Gdaddy
Gdaddy None
April 18, 2013 5:25 p.m.

Hey guys, looking for some advice. Anything you can share would be much appreciated.

So am looking to buy a Miata for autocross/tracking casually (10-20 times a year), gonna keep the car mostly stock. First time owning a RWD car and racing it.

Originally, I planned on buying a car, tracking it, and selling it 3-5 years later for a more powerful car. But my friend says a track car will have no resale value in the end, so his advice is keep it cheap. Based on this, my plan is to keep it cheap, around $5000 or so for an NA or NB.

So the question is, is the car gonna be scrap after I'm done with it, or would a NC be a viable option as well?

Did you bang up your first track car? Or was it still good for resale?

mistanfo
mistanfo SuperDork
April 18, 2013 5:37 p.m.

Anything that you put on track should be something that you are willing to walk away from, financially, emotionally and otherwise. I'm not dying that every car that touches tires to track is destroyed, but that things do happen on the track, and may not be of your own fault, but they are still your responsibility. I wouldn't worry about resale, but I also will say that a well sorted HPDE car certainly has value to someone getting into the game, so I won't agree that they have no value.

motomoron Dork
April 18, 2013 7:09 p.m.

In reply to Gdaddy:

I bought a beautiful BMW e36 M3 about 6 years ago. At the moment it's sitting by the garage, filthy and un-driven since the last time I took it to an event I was instructing for a couple sessions. Last time before that was the NASA July VIR where I got 2nd in TTC.

It's fun/stupid to drive on the street what w/ the roll bar/seats/harnesses, noise/vibration/harshness.

I keep thinking of "restoring" it, putting the stock interior back and doing some dialed-back instructor sessions, but I have a set of Hoosier R6s w/ heat cycles left and it's all vinyled for NASA TTC. So I guess it stays 'til the Hoosiers are cycled out.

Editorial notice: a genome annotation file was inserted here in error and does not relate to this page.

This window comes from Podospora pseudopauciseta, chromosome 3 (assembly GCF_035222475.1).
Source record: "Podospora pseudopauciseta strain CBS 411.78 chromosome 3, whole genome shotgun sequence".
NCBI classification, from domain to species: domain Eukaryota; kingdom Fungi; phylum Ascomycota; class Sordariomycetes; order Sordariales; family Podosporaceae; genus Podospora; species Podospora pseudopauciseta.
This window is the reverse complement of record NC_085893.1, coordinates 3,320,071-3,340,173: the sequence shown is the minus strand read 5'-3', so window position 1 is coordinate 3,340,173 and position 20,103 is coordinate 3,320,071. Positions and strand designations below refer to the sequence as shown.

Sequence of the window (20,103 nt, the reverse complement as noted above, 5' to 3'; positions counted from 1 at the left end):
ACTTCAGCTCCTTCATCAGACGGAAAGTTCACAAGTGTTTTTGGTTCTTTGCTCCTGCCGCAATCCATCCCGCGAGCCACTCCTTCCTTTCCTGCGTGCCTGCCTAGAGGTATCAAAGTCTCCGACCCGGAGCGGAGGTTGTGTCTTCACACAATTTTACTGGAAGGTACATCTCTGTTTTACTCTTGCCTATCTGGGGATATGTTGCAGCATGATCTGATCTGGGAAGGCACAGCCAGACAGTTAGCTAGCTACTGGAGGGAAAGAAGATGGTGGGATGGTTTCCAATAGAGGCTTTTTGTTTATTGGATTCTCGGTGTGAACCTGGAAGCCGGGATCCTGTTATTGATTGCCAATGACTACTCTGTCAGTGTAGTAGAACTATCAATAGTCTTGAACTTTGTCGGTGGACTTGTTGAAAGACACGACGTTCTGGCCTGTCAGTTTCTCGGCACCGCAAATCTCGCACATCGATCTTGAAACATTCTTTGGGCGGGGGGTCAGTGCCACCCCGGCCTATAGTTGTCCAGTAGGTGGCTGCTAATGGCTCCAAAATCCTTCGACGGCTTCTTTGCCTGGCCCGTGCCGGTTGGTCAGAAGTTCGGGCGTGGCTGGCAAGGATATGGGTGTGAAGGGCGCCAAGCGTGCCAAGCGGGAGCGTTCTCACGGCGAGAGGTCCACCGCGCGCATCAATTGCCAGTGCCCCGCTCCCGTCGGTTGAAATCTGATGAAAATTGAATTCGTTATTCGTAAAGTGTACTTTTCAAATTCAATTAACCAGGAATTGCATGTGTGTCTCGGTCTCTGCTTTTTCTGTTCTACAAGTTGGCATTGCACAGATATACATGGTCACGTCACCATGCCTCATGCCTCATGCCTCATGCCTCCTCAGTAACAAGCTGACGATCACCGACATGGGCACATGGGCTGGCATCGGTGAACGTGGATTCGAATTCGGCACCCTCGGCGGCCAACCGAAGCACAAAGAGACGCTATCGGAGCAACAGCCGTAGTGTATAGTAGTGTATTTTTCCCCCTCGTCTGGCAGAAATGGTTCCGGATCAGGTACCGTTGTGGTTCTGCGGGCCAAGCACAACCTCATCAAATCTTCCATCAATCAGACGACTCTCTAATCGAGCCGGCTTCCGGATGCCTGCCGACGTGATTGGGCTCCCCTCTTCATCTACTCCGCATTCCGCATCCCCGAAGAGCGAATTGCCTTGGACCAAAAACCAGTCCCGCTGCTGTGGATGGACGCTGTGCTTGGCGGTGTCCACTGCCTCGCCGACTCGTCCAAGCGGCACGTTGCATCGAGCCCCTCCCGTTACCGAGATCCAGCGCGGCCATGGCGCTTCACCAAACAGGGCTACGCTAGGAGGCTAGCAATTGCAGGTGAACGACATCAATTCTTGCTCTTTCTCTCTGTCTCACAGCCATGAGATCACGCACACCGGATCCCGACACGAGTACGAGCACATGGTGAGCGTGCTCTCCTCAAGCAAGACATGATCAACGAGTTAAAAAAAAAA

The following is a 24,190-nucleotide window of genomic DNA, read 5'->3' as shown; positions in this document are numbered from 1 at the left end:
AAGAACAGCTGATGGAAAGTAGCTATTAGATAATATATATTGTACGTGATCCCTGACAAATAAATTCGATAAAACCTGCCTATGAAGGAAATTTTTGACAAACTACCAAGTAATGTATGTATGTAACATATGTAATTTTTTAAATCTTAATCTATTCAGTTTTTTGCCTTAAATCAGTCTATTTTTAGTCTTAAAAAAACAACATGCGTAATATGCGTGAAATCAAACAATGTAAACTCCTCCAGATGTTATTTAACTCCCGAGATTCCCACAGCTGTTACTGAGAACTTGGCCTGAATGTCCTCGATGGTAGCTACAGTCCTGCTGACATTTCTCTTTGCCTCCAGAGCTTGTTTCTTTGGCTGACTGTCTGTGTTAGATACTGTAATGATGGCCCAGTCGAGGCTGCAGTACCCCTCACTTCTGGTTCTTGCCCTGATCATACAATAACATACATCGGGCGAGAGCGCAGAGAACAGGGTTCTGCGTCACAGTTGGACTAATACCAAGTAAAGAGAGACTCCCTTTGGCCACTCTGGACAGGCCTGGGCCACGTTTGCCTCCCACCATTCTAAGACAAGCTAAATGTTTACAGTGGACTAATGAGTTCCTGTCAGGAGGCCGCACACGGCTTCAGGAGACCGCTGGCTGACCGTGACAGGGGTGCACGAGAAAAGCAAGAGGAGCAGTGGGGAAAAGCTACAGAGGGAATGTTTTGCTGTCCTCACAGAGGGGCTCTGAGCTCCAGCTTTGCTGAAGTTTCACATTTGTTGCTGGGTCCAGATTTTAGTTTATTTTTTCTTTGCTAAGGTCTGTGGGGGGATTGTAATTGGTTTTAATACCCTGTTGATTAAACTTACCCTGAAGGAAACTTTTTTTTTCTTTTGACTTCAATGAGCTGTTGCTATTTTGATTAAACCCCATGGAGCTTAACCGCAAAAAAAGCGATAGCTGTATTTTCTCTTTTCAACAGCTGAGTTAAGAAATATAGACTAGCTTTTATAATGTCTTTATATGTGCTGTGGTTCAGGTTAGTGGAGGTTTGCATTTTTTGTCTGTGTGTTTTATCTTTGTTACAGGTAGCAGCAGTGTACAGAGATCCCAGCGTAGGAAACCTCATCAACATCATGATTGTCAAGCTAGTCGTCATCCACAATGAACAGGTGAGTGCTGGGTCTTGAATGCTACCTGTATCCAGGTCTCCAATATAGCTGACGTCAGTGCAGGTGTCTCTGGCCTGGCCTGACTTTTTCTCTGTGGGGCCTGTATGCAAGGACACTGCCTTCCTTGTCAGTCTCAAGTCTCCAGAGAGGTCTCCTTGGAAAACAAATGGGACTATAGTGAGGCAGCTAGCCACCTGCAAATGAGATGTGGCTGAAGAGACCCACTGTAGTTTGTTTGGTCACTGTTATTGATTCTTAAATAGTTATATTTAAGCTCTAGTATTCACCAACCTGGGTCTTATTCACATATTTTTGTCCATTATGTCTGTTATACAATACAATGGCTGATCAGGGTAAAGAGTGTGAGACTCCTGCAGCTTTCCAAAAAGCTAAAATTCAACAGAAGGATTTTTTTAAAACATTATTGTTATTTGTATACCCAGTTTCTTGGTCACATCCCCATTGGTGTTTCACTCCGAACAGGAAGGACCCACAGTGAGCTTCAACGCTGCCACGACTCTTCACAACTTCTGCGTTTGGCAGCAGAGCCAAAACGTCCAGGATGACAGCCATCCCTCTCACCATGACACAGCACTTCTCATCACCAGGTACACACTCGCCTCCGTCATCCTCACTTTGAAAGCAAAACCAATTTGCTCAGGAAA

I'd guess that out of all the HPDEs I've been to - many - I've only ever seen a couple cars actually written off. I have seen plenty of broken stuff though. Track time is much harder on street cars than race cars. The M3 thats idiotic on the street can do 20 minute sessions at race pace on a 104 degree day, all day long. It never overheats, the brakes are endless, and as long as you keep it in gas and tires, just keep going.

Regarding resale, it's a car that will most likely be sold in track trim as they're in demand that way, Miatas are as well.

Keith Tanner MegaDork
April 18, 2013 7:20 p.m.

Haven't banged up a car yet. That's mostly up to you. Preparation and using your brain are the two key elements - and that includes staying clear of people who are random. Track day organizers do everything they can to be safe, and if you stay within your limits you'll be fine.

I'm not going to say things haven't broken. But everything has been fixed by replacing those broken things. Stuff breaks on the street too.

As for the effect on resale value, that depends on what you do. If you strip it out, pull the top, bolt the seats to the floor and paint it rattle-can black, well, yes. That will limit your market. But if you only do sensible modifications and don't rat the car out, it'll do just fine. I doubt any casual buyer looking at my street Miata would be able to tell that it has been used on the track - and it has.

Mmadness
Mmadness Reader
April 18, 2013 7:35 p.m.

If you are going to modify your car for the track, I would advise purchasing one that already has the modifications. Usually, they aren't significantly more money than an unmodified version and in some instances, they are less.

mistanfo
mistanfo SuperDork
April 18, 2013 8:58 p.m.

Oh, I haven't seen that many destroyed cars, but it hurts a bit more to hear that it was someone's DD, or that they still have payments on it. I've seen cars totaled due to a bit of oil or coolant dropped by another car. Not fun. I just like people to be aware of what can happen, and I don't think that there are many (if any street insurance policies that will cover an accident in HPDE, since it occurs on a "racing surface".

Still, I would find an NA or NB Miata, upgrade the radiator, make sure it has goods pads and rotors, add an approved bar of your choosing, and hit the track.

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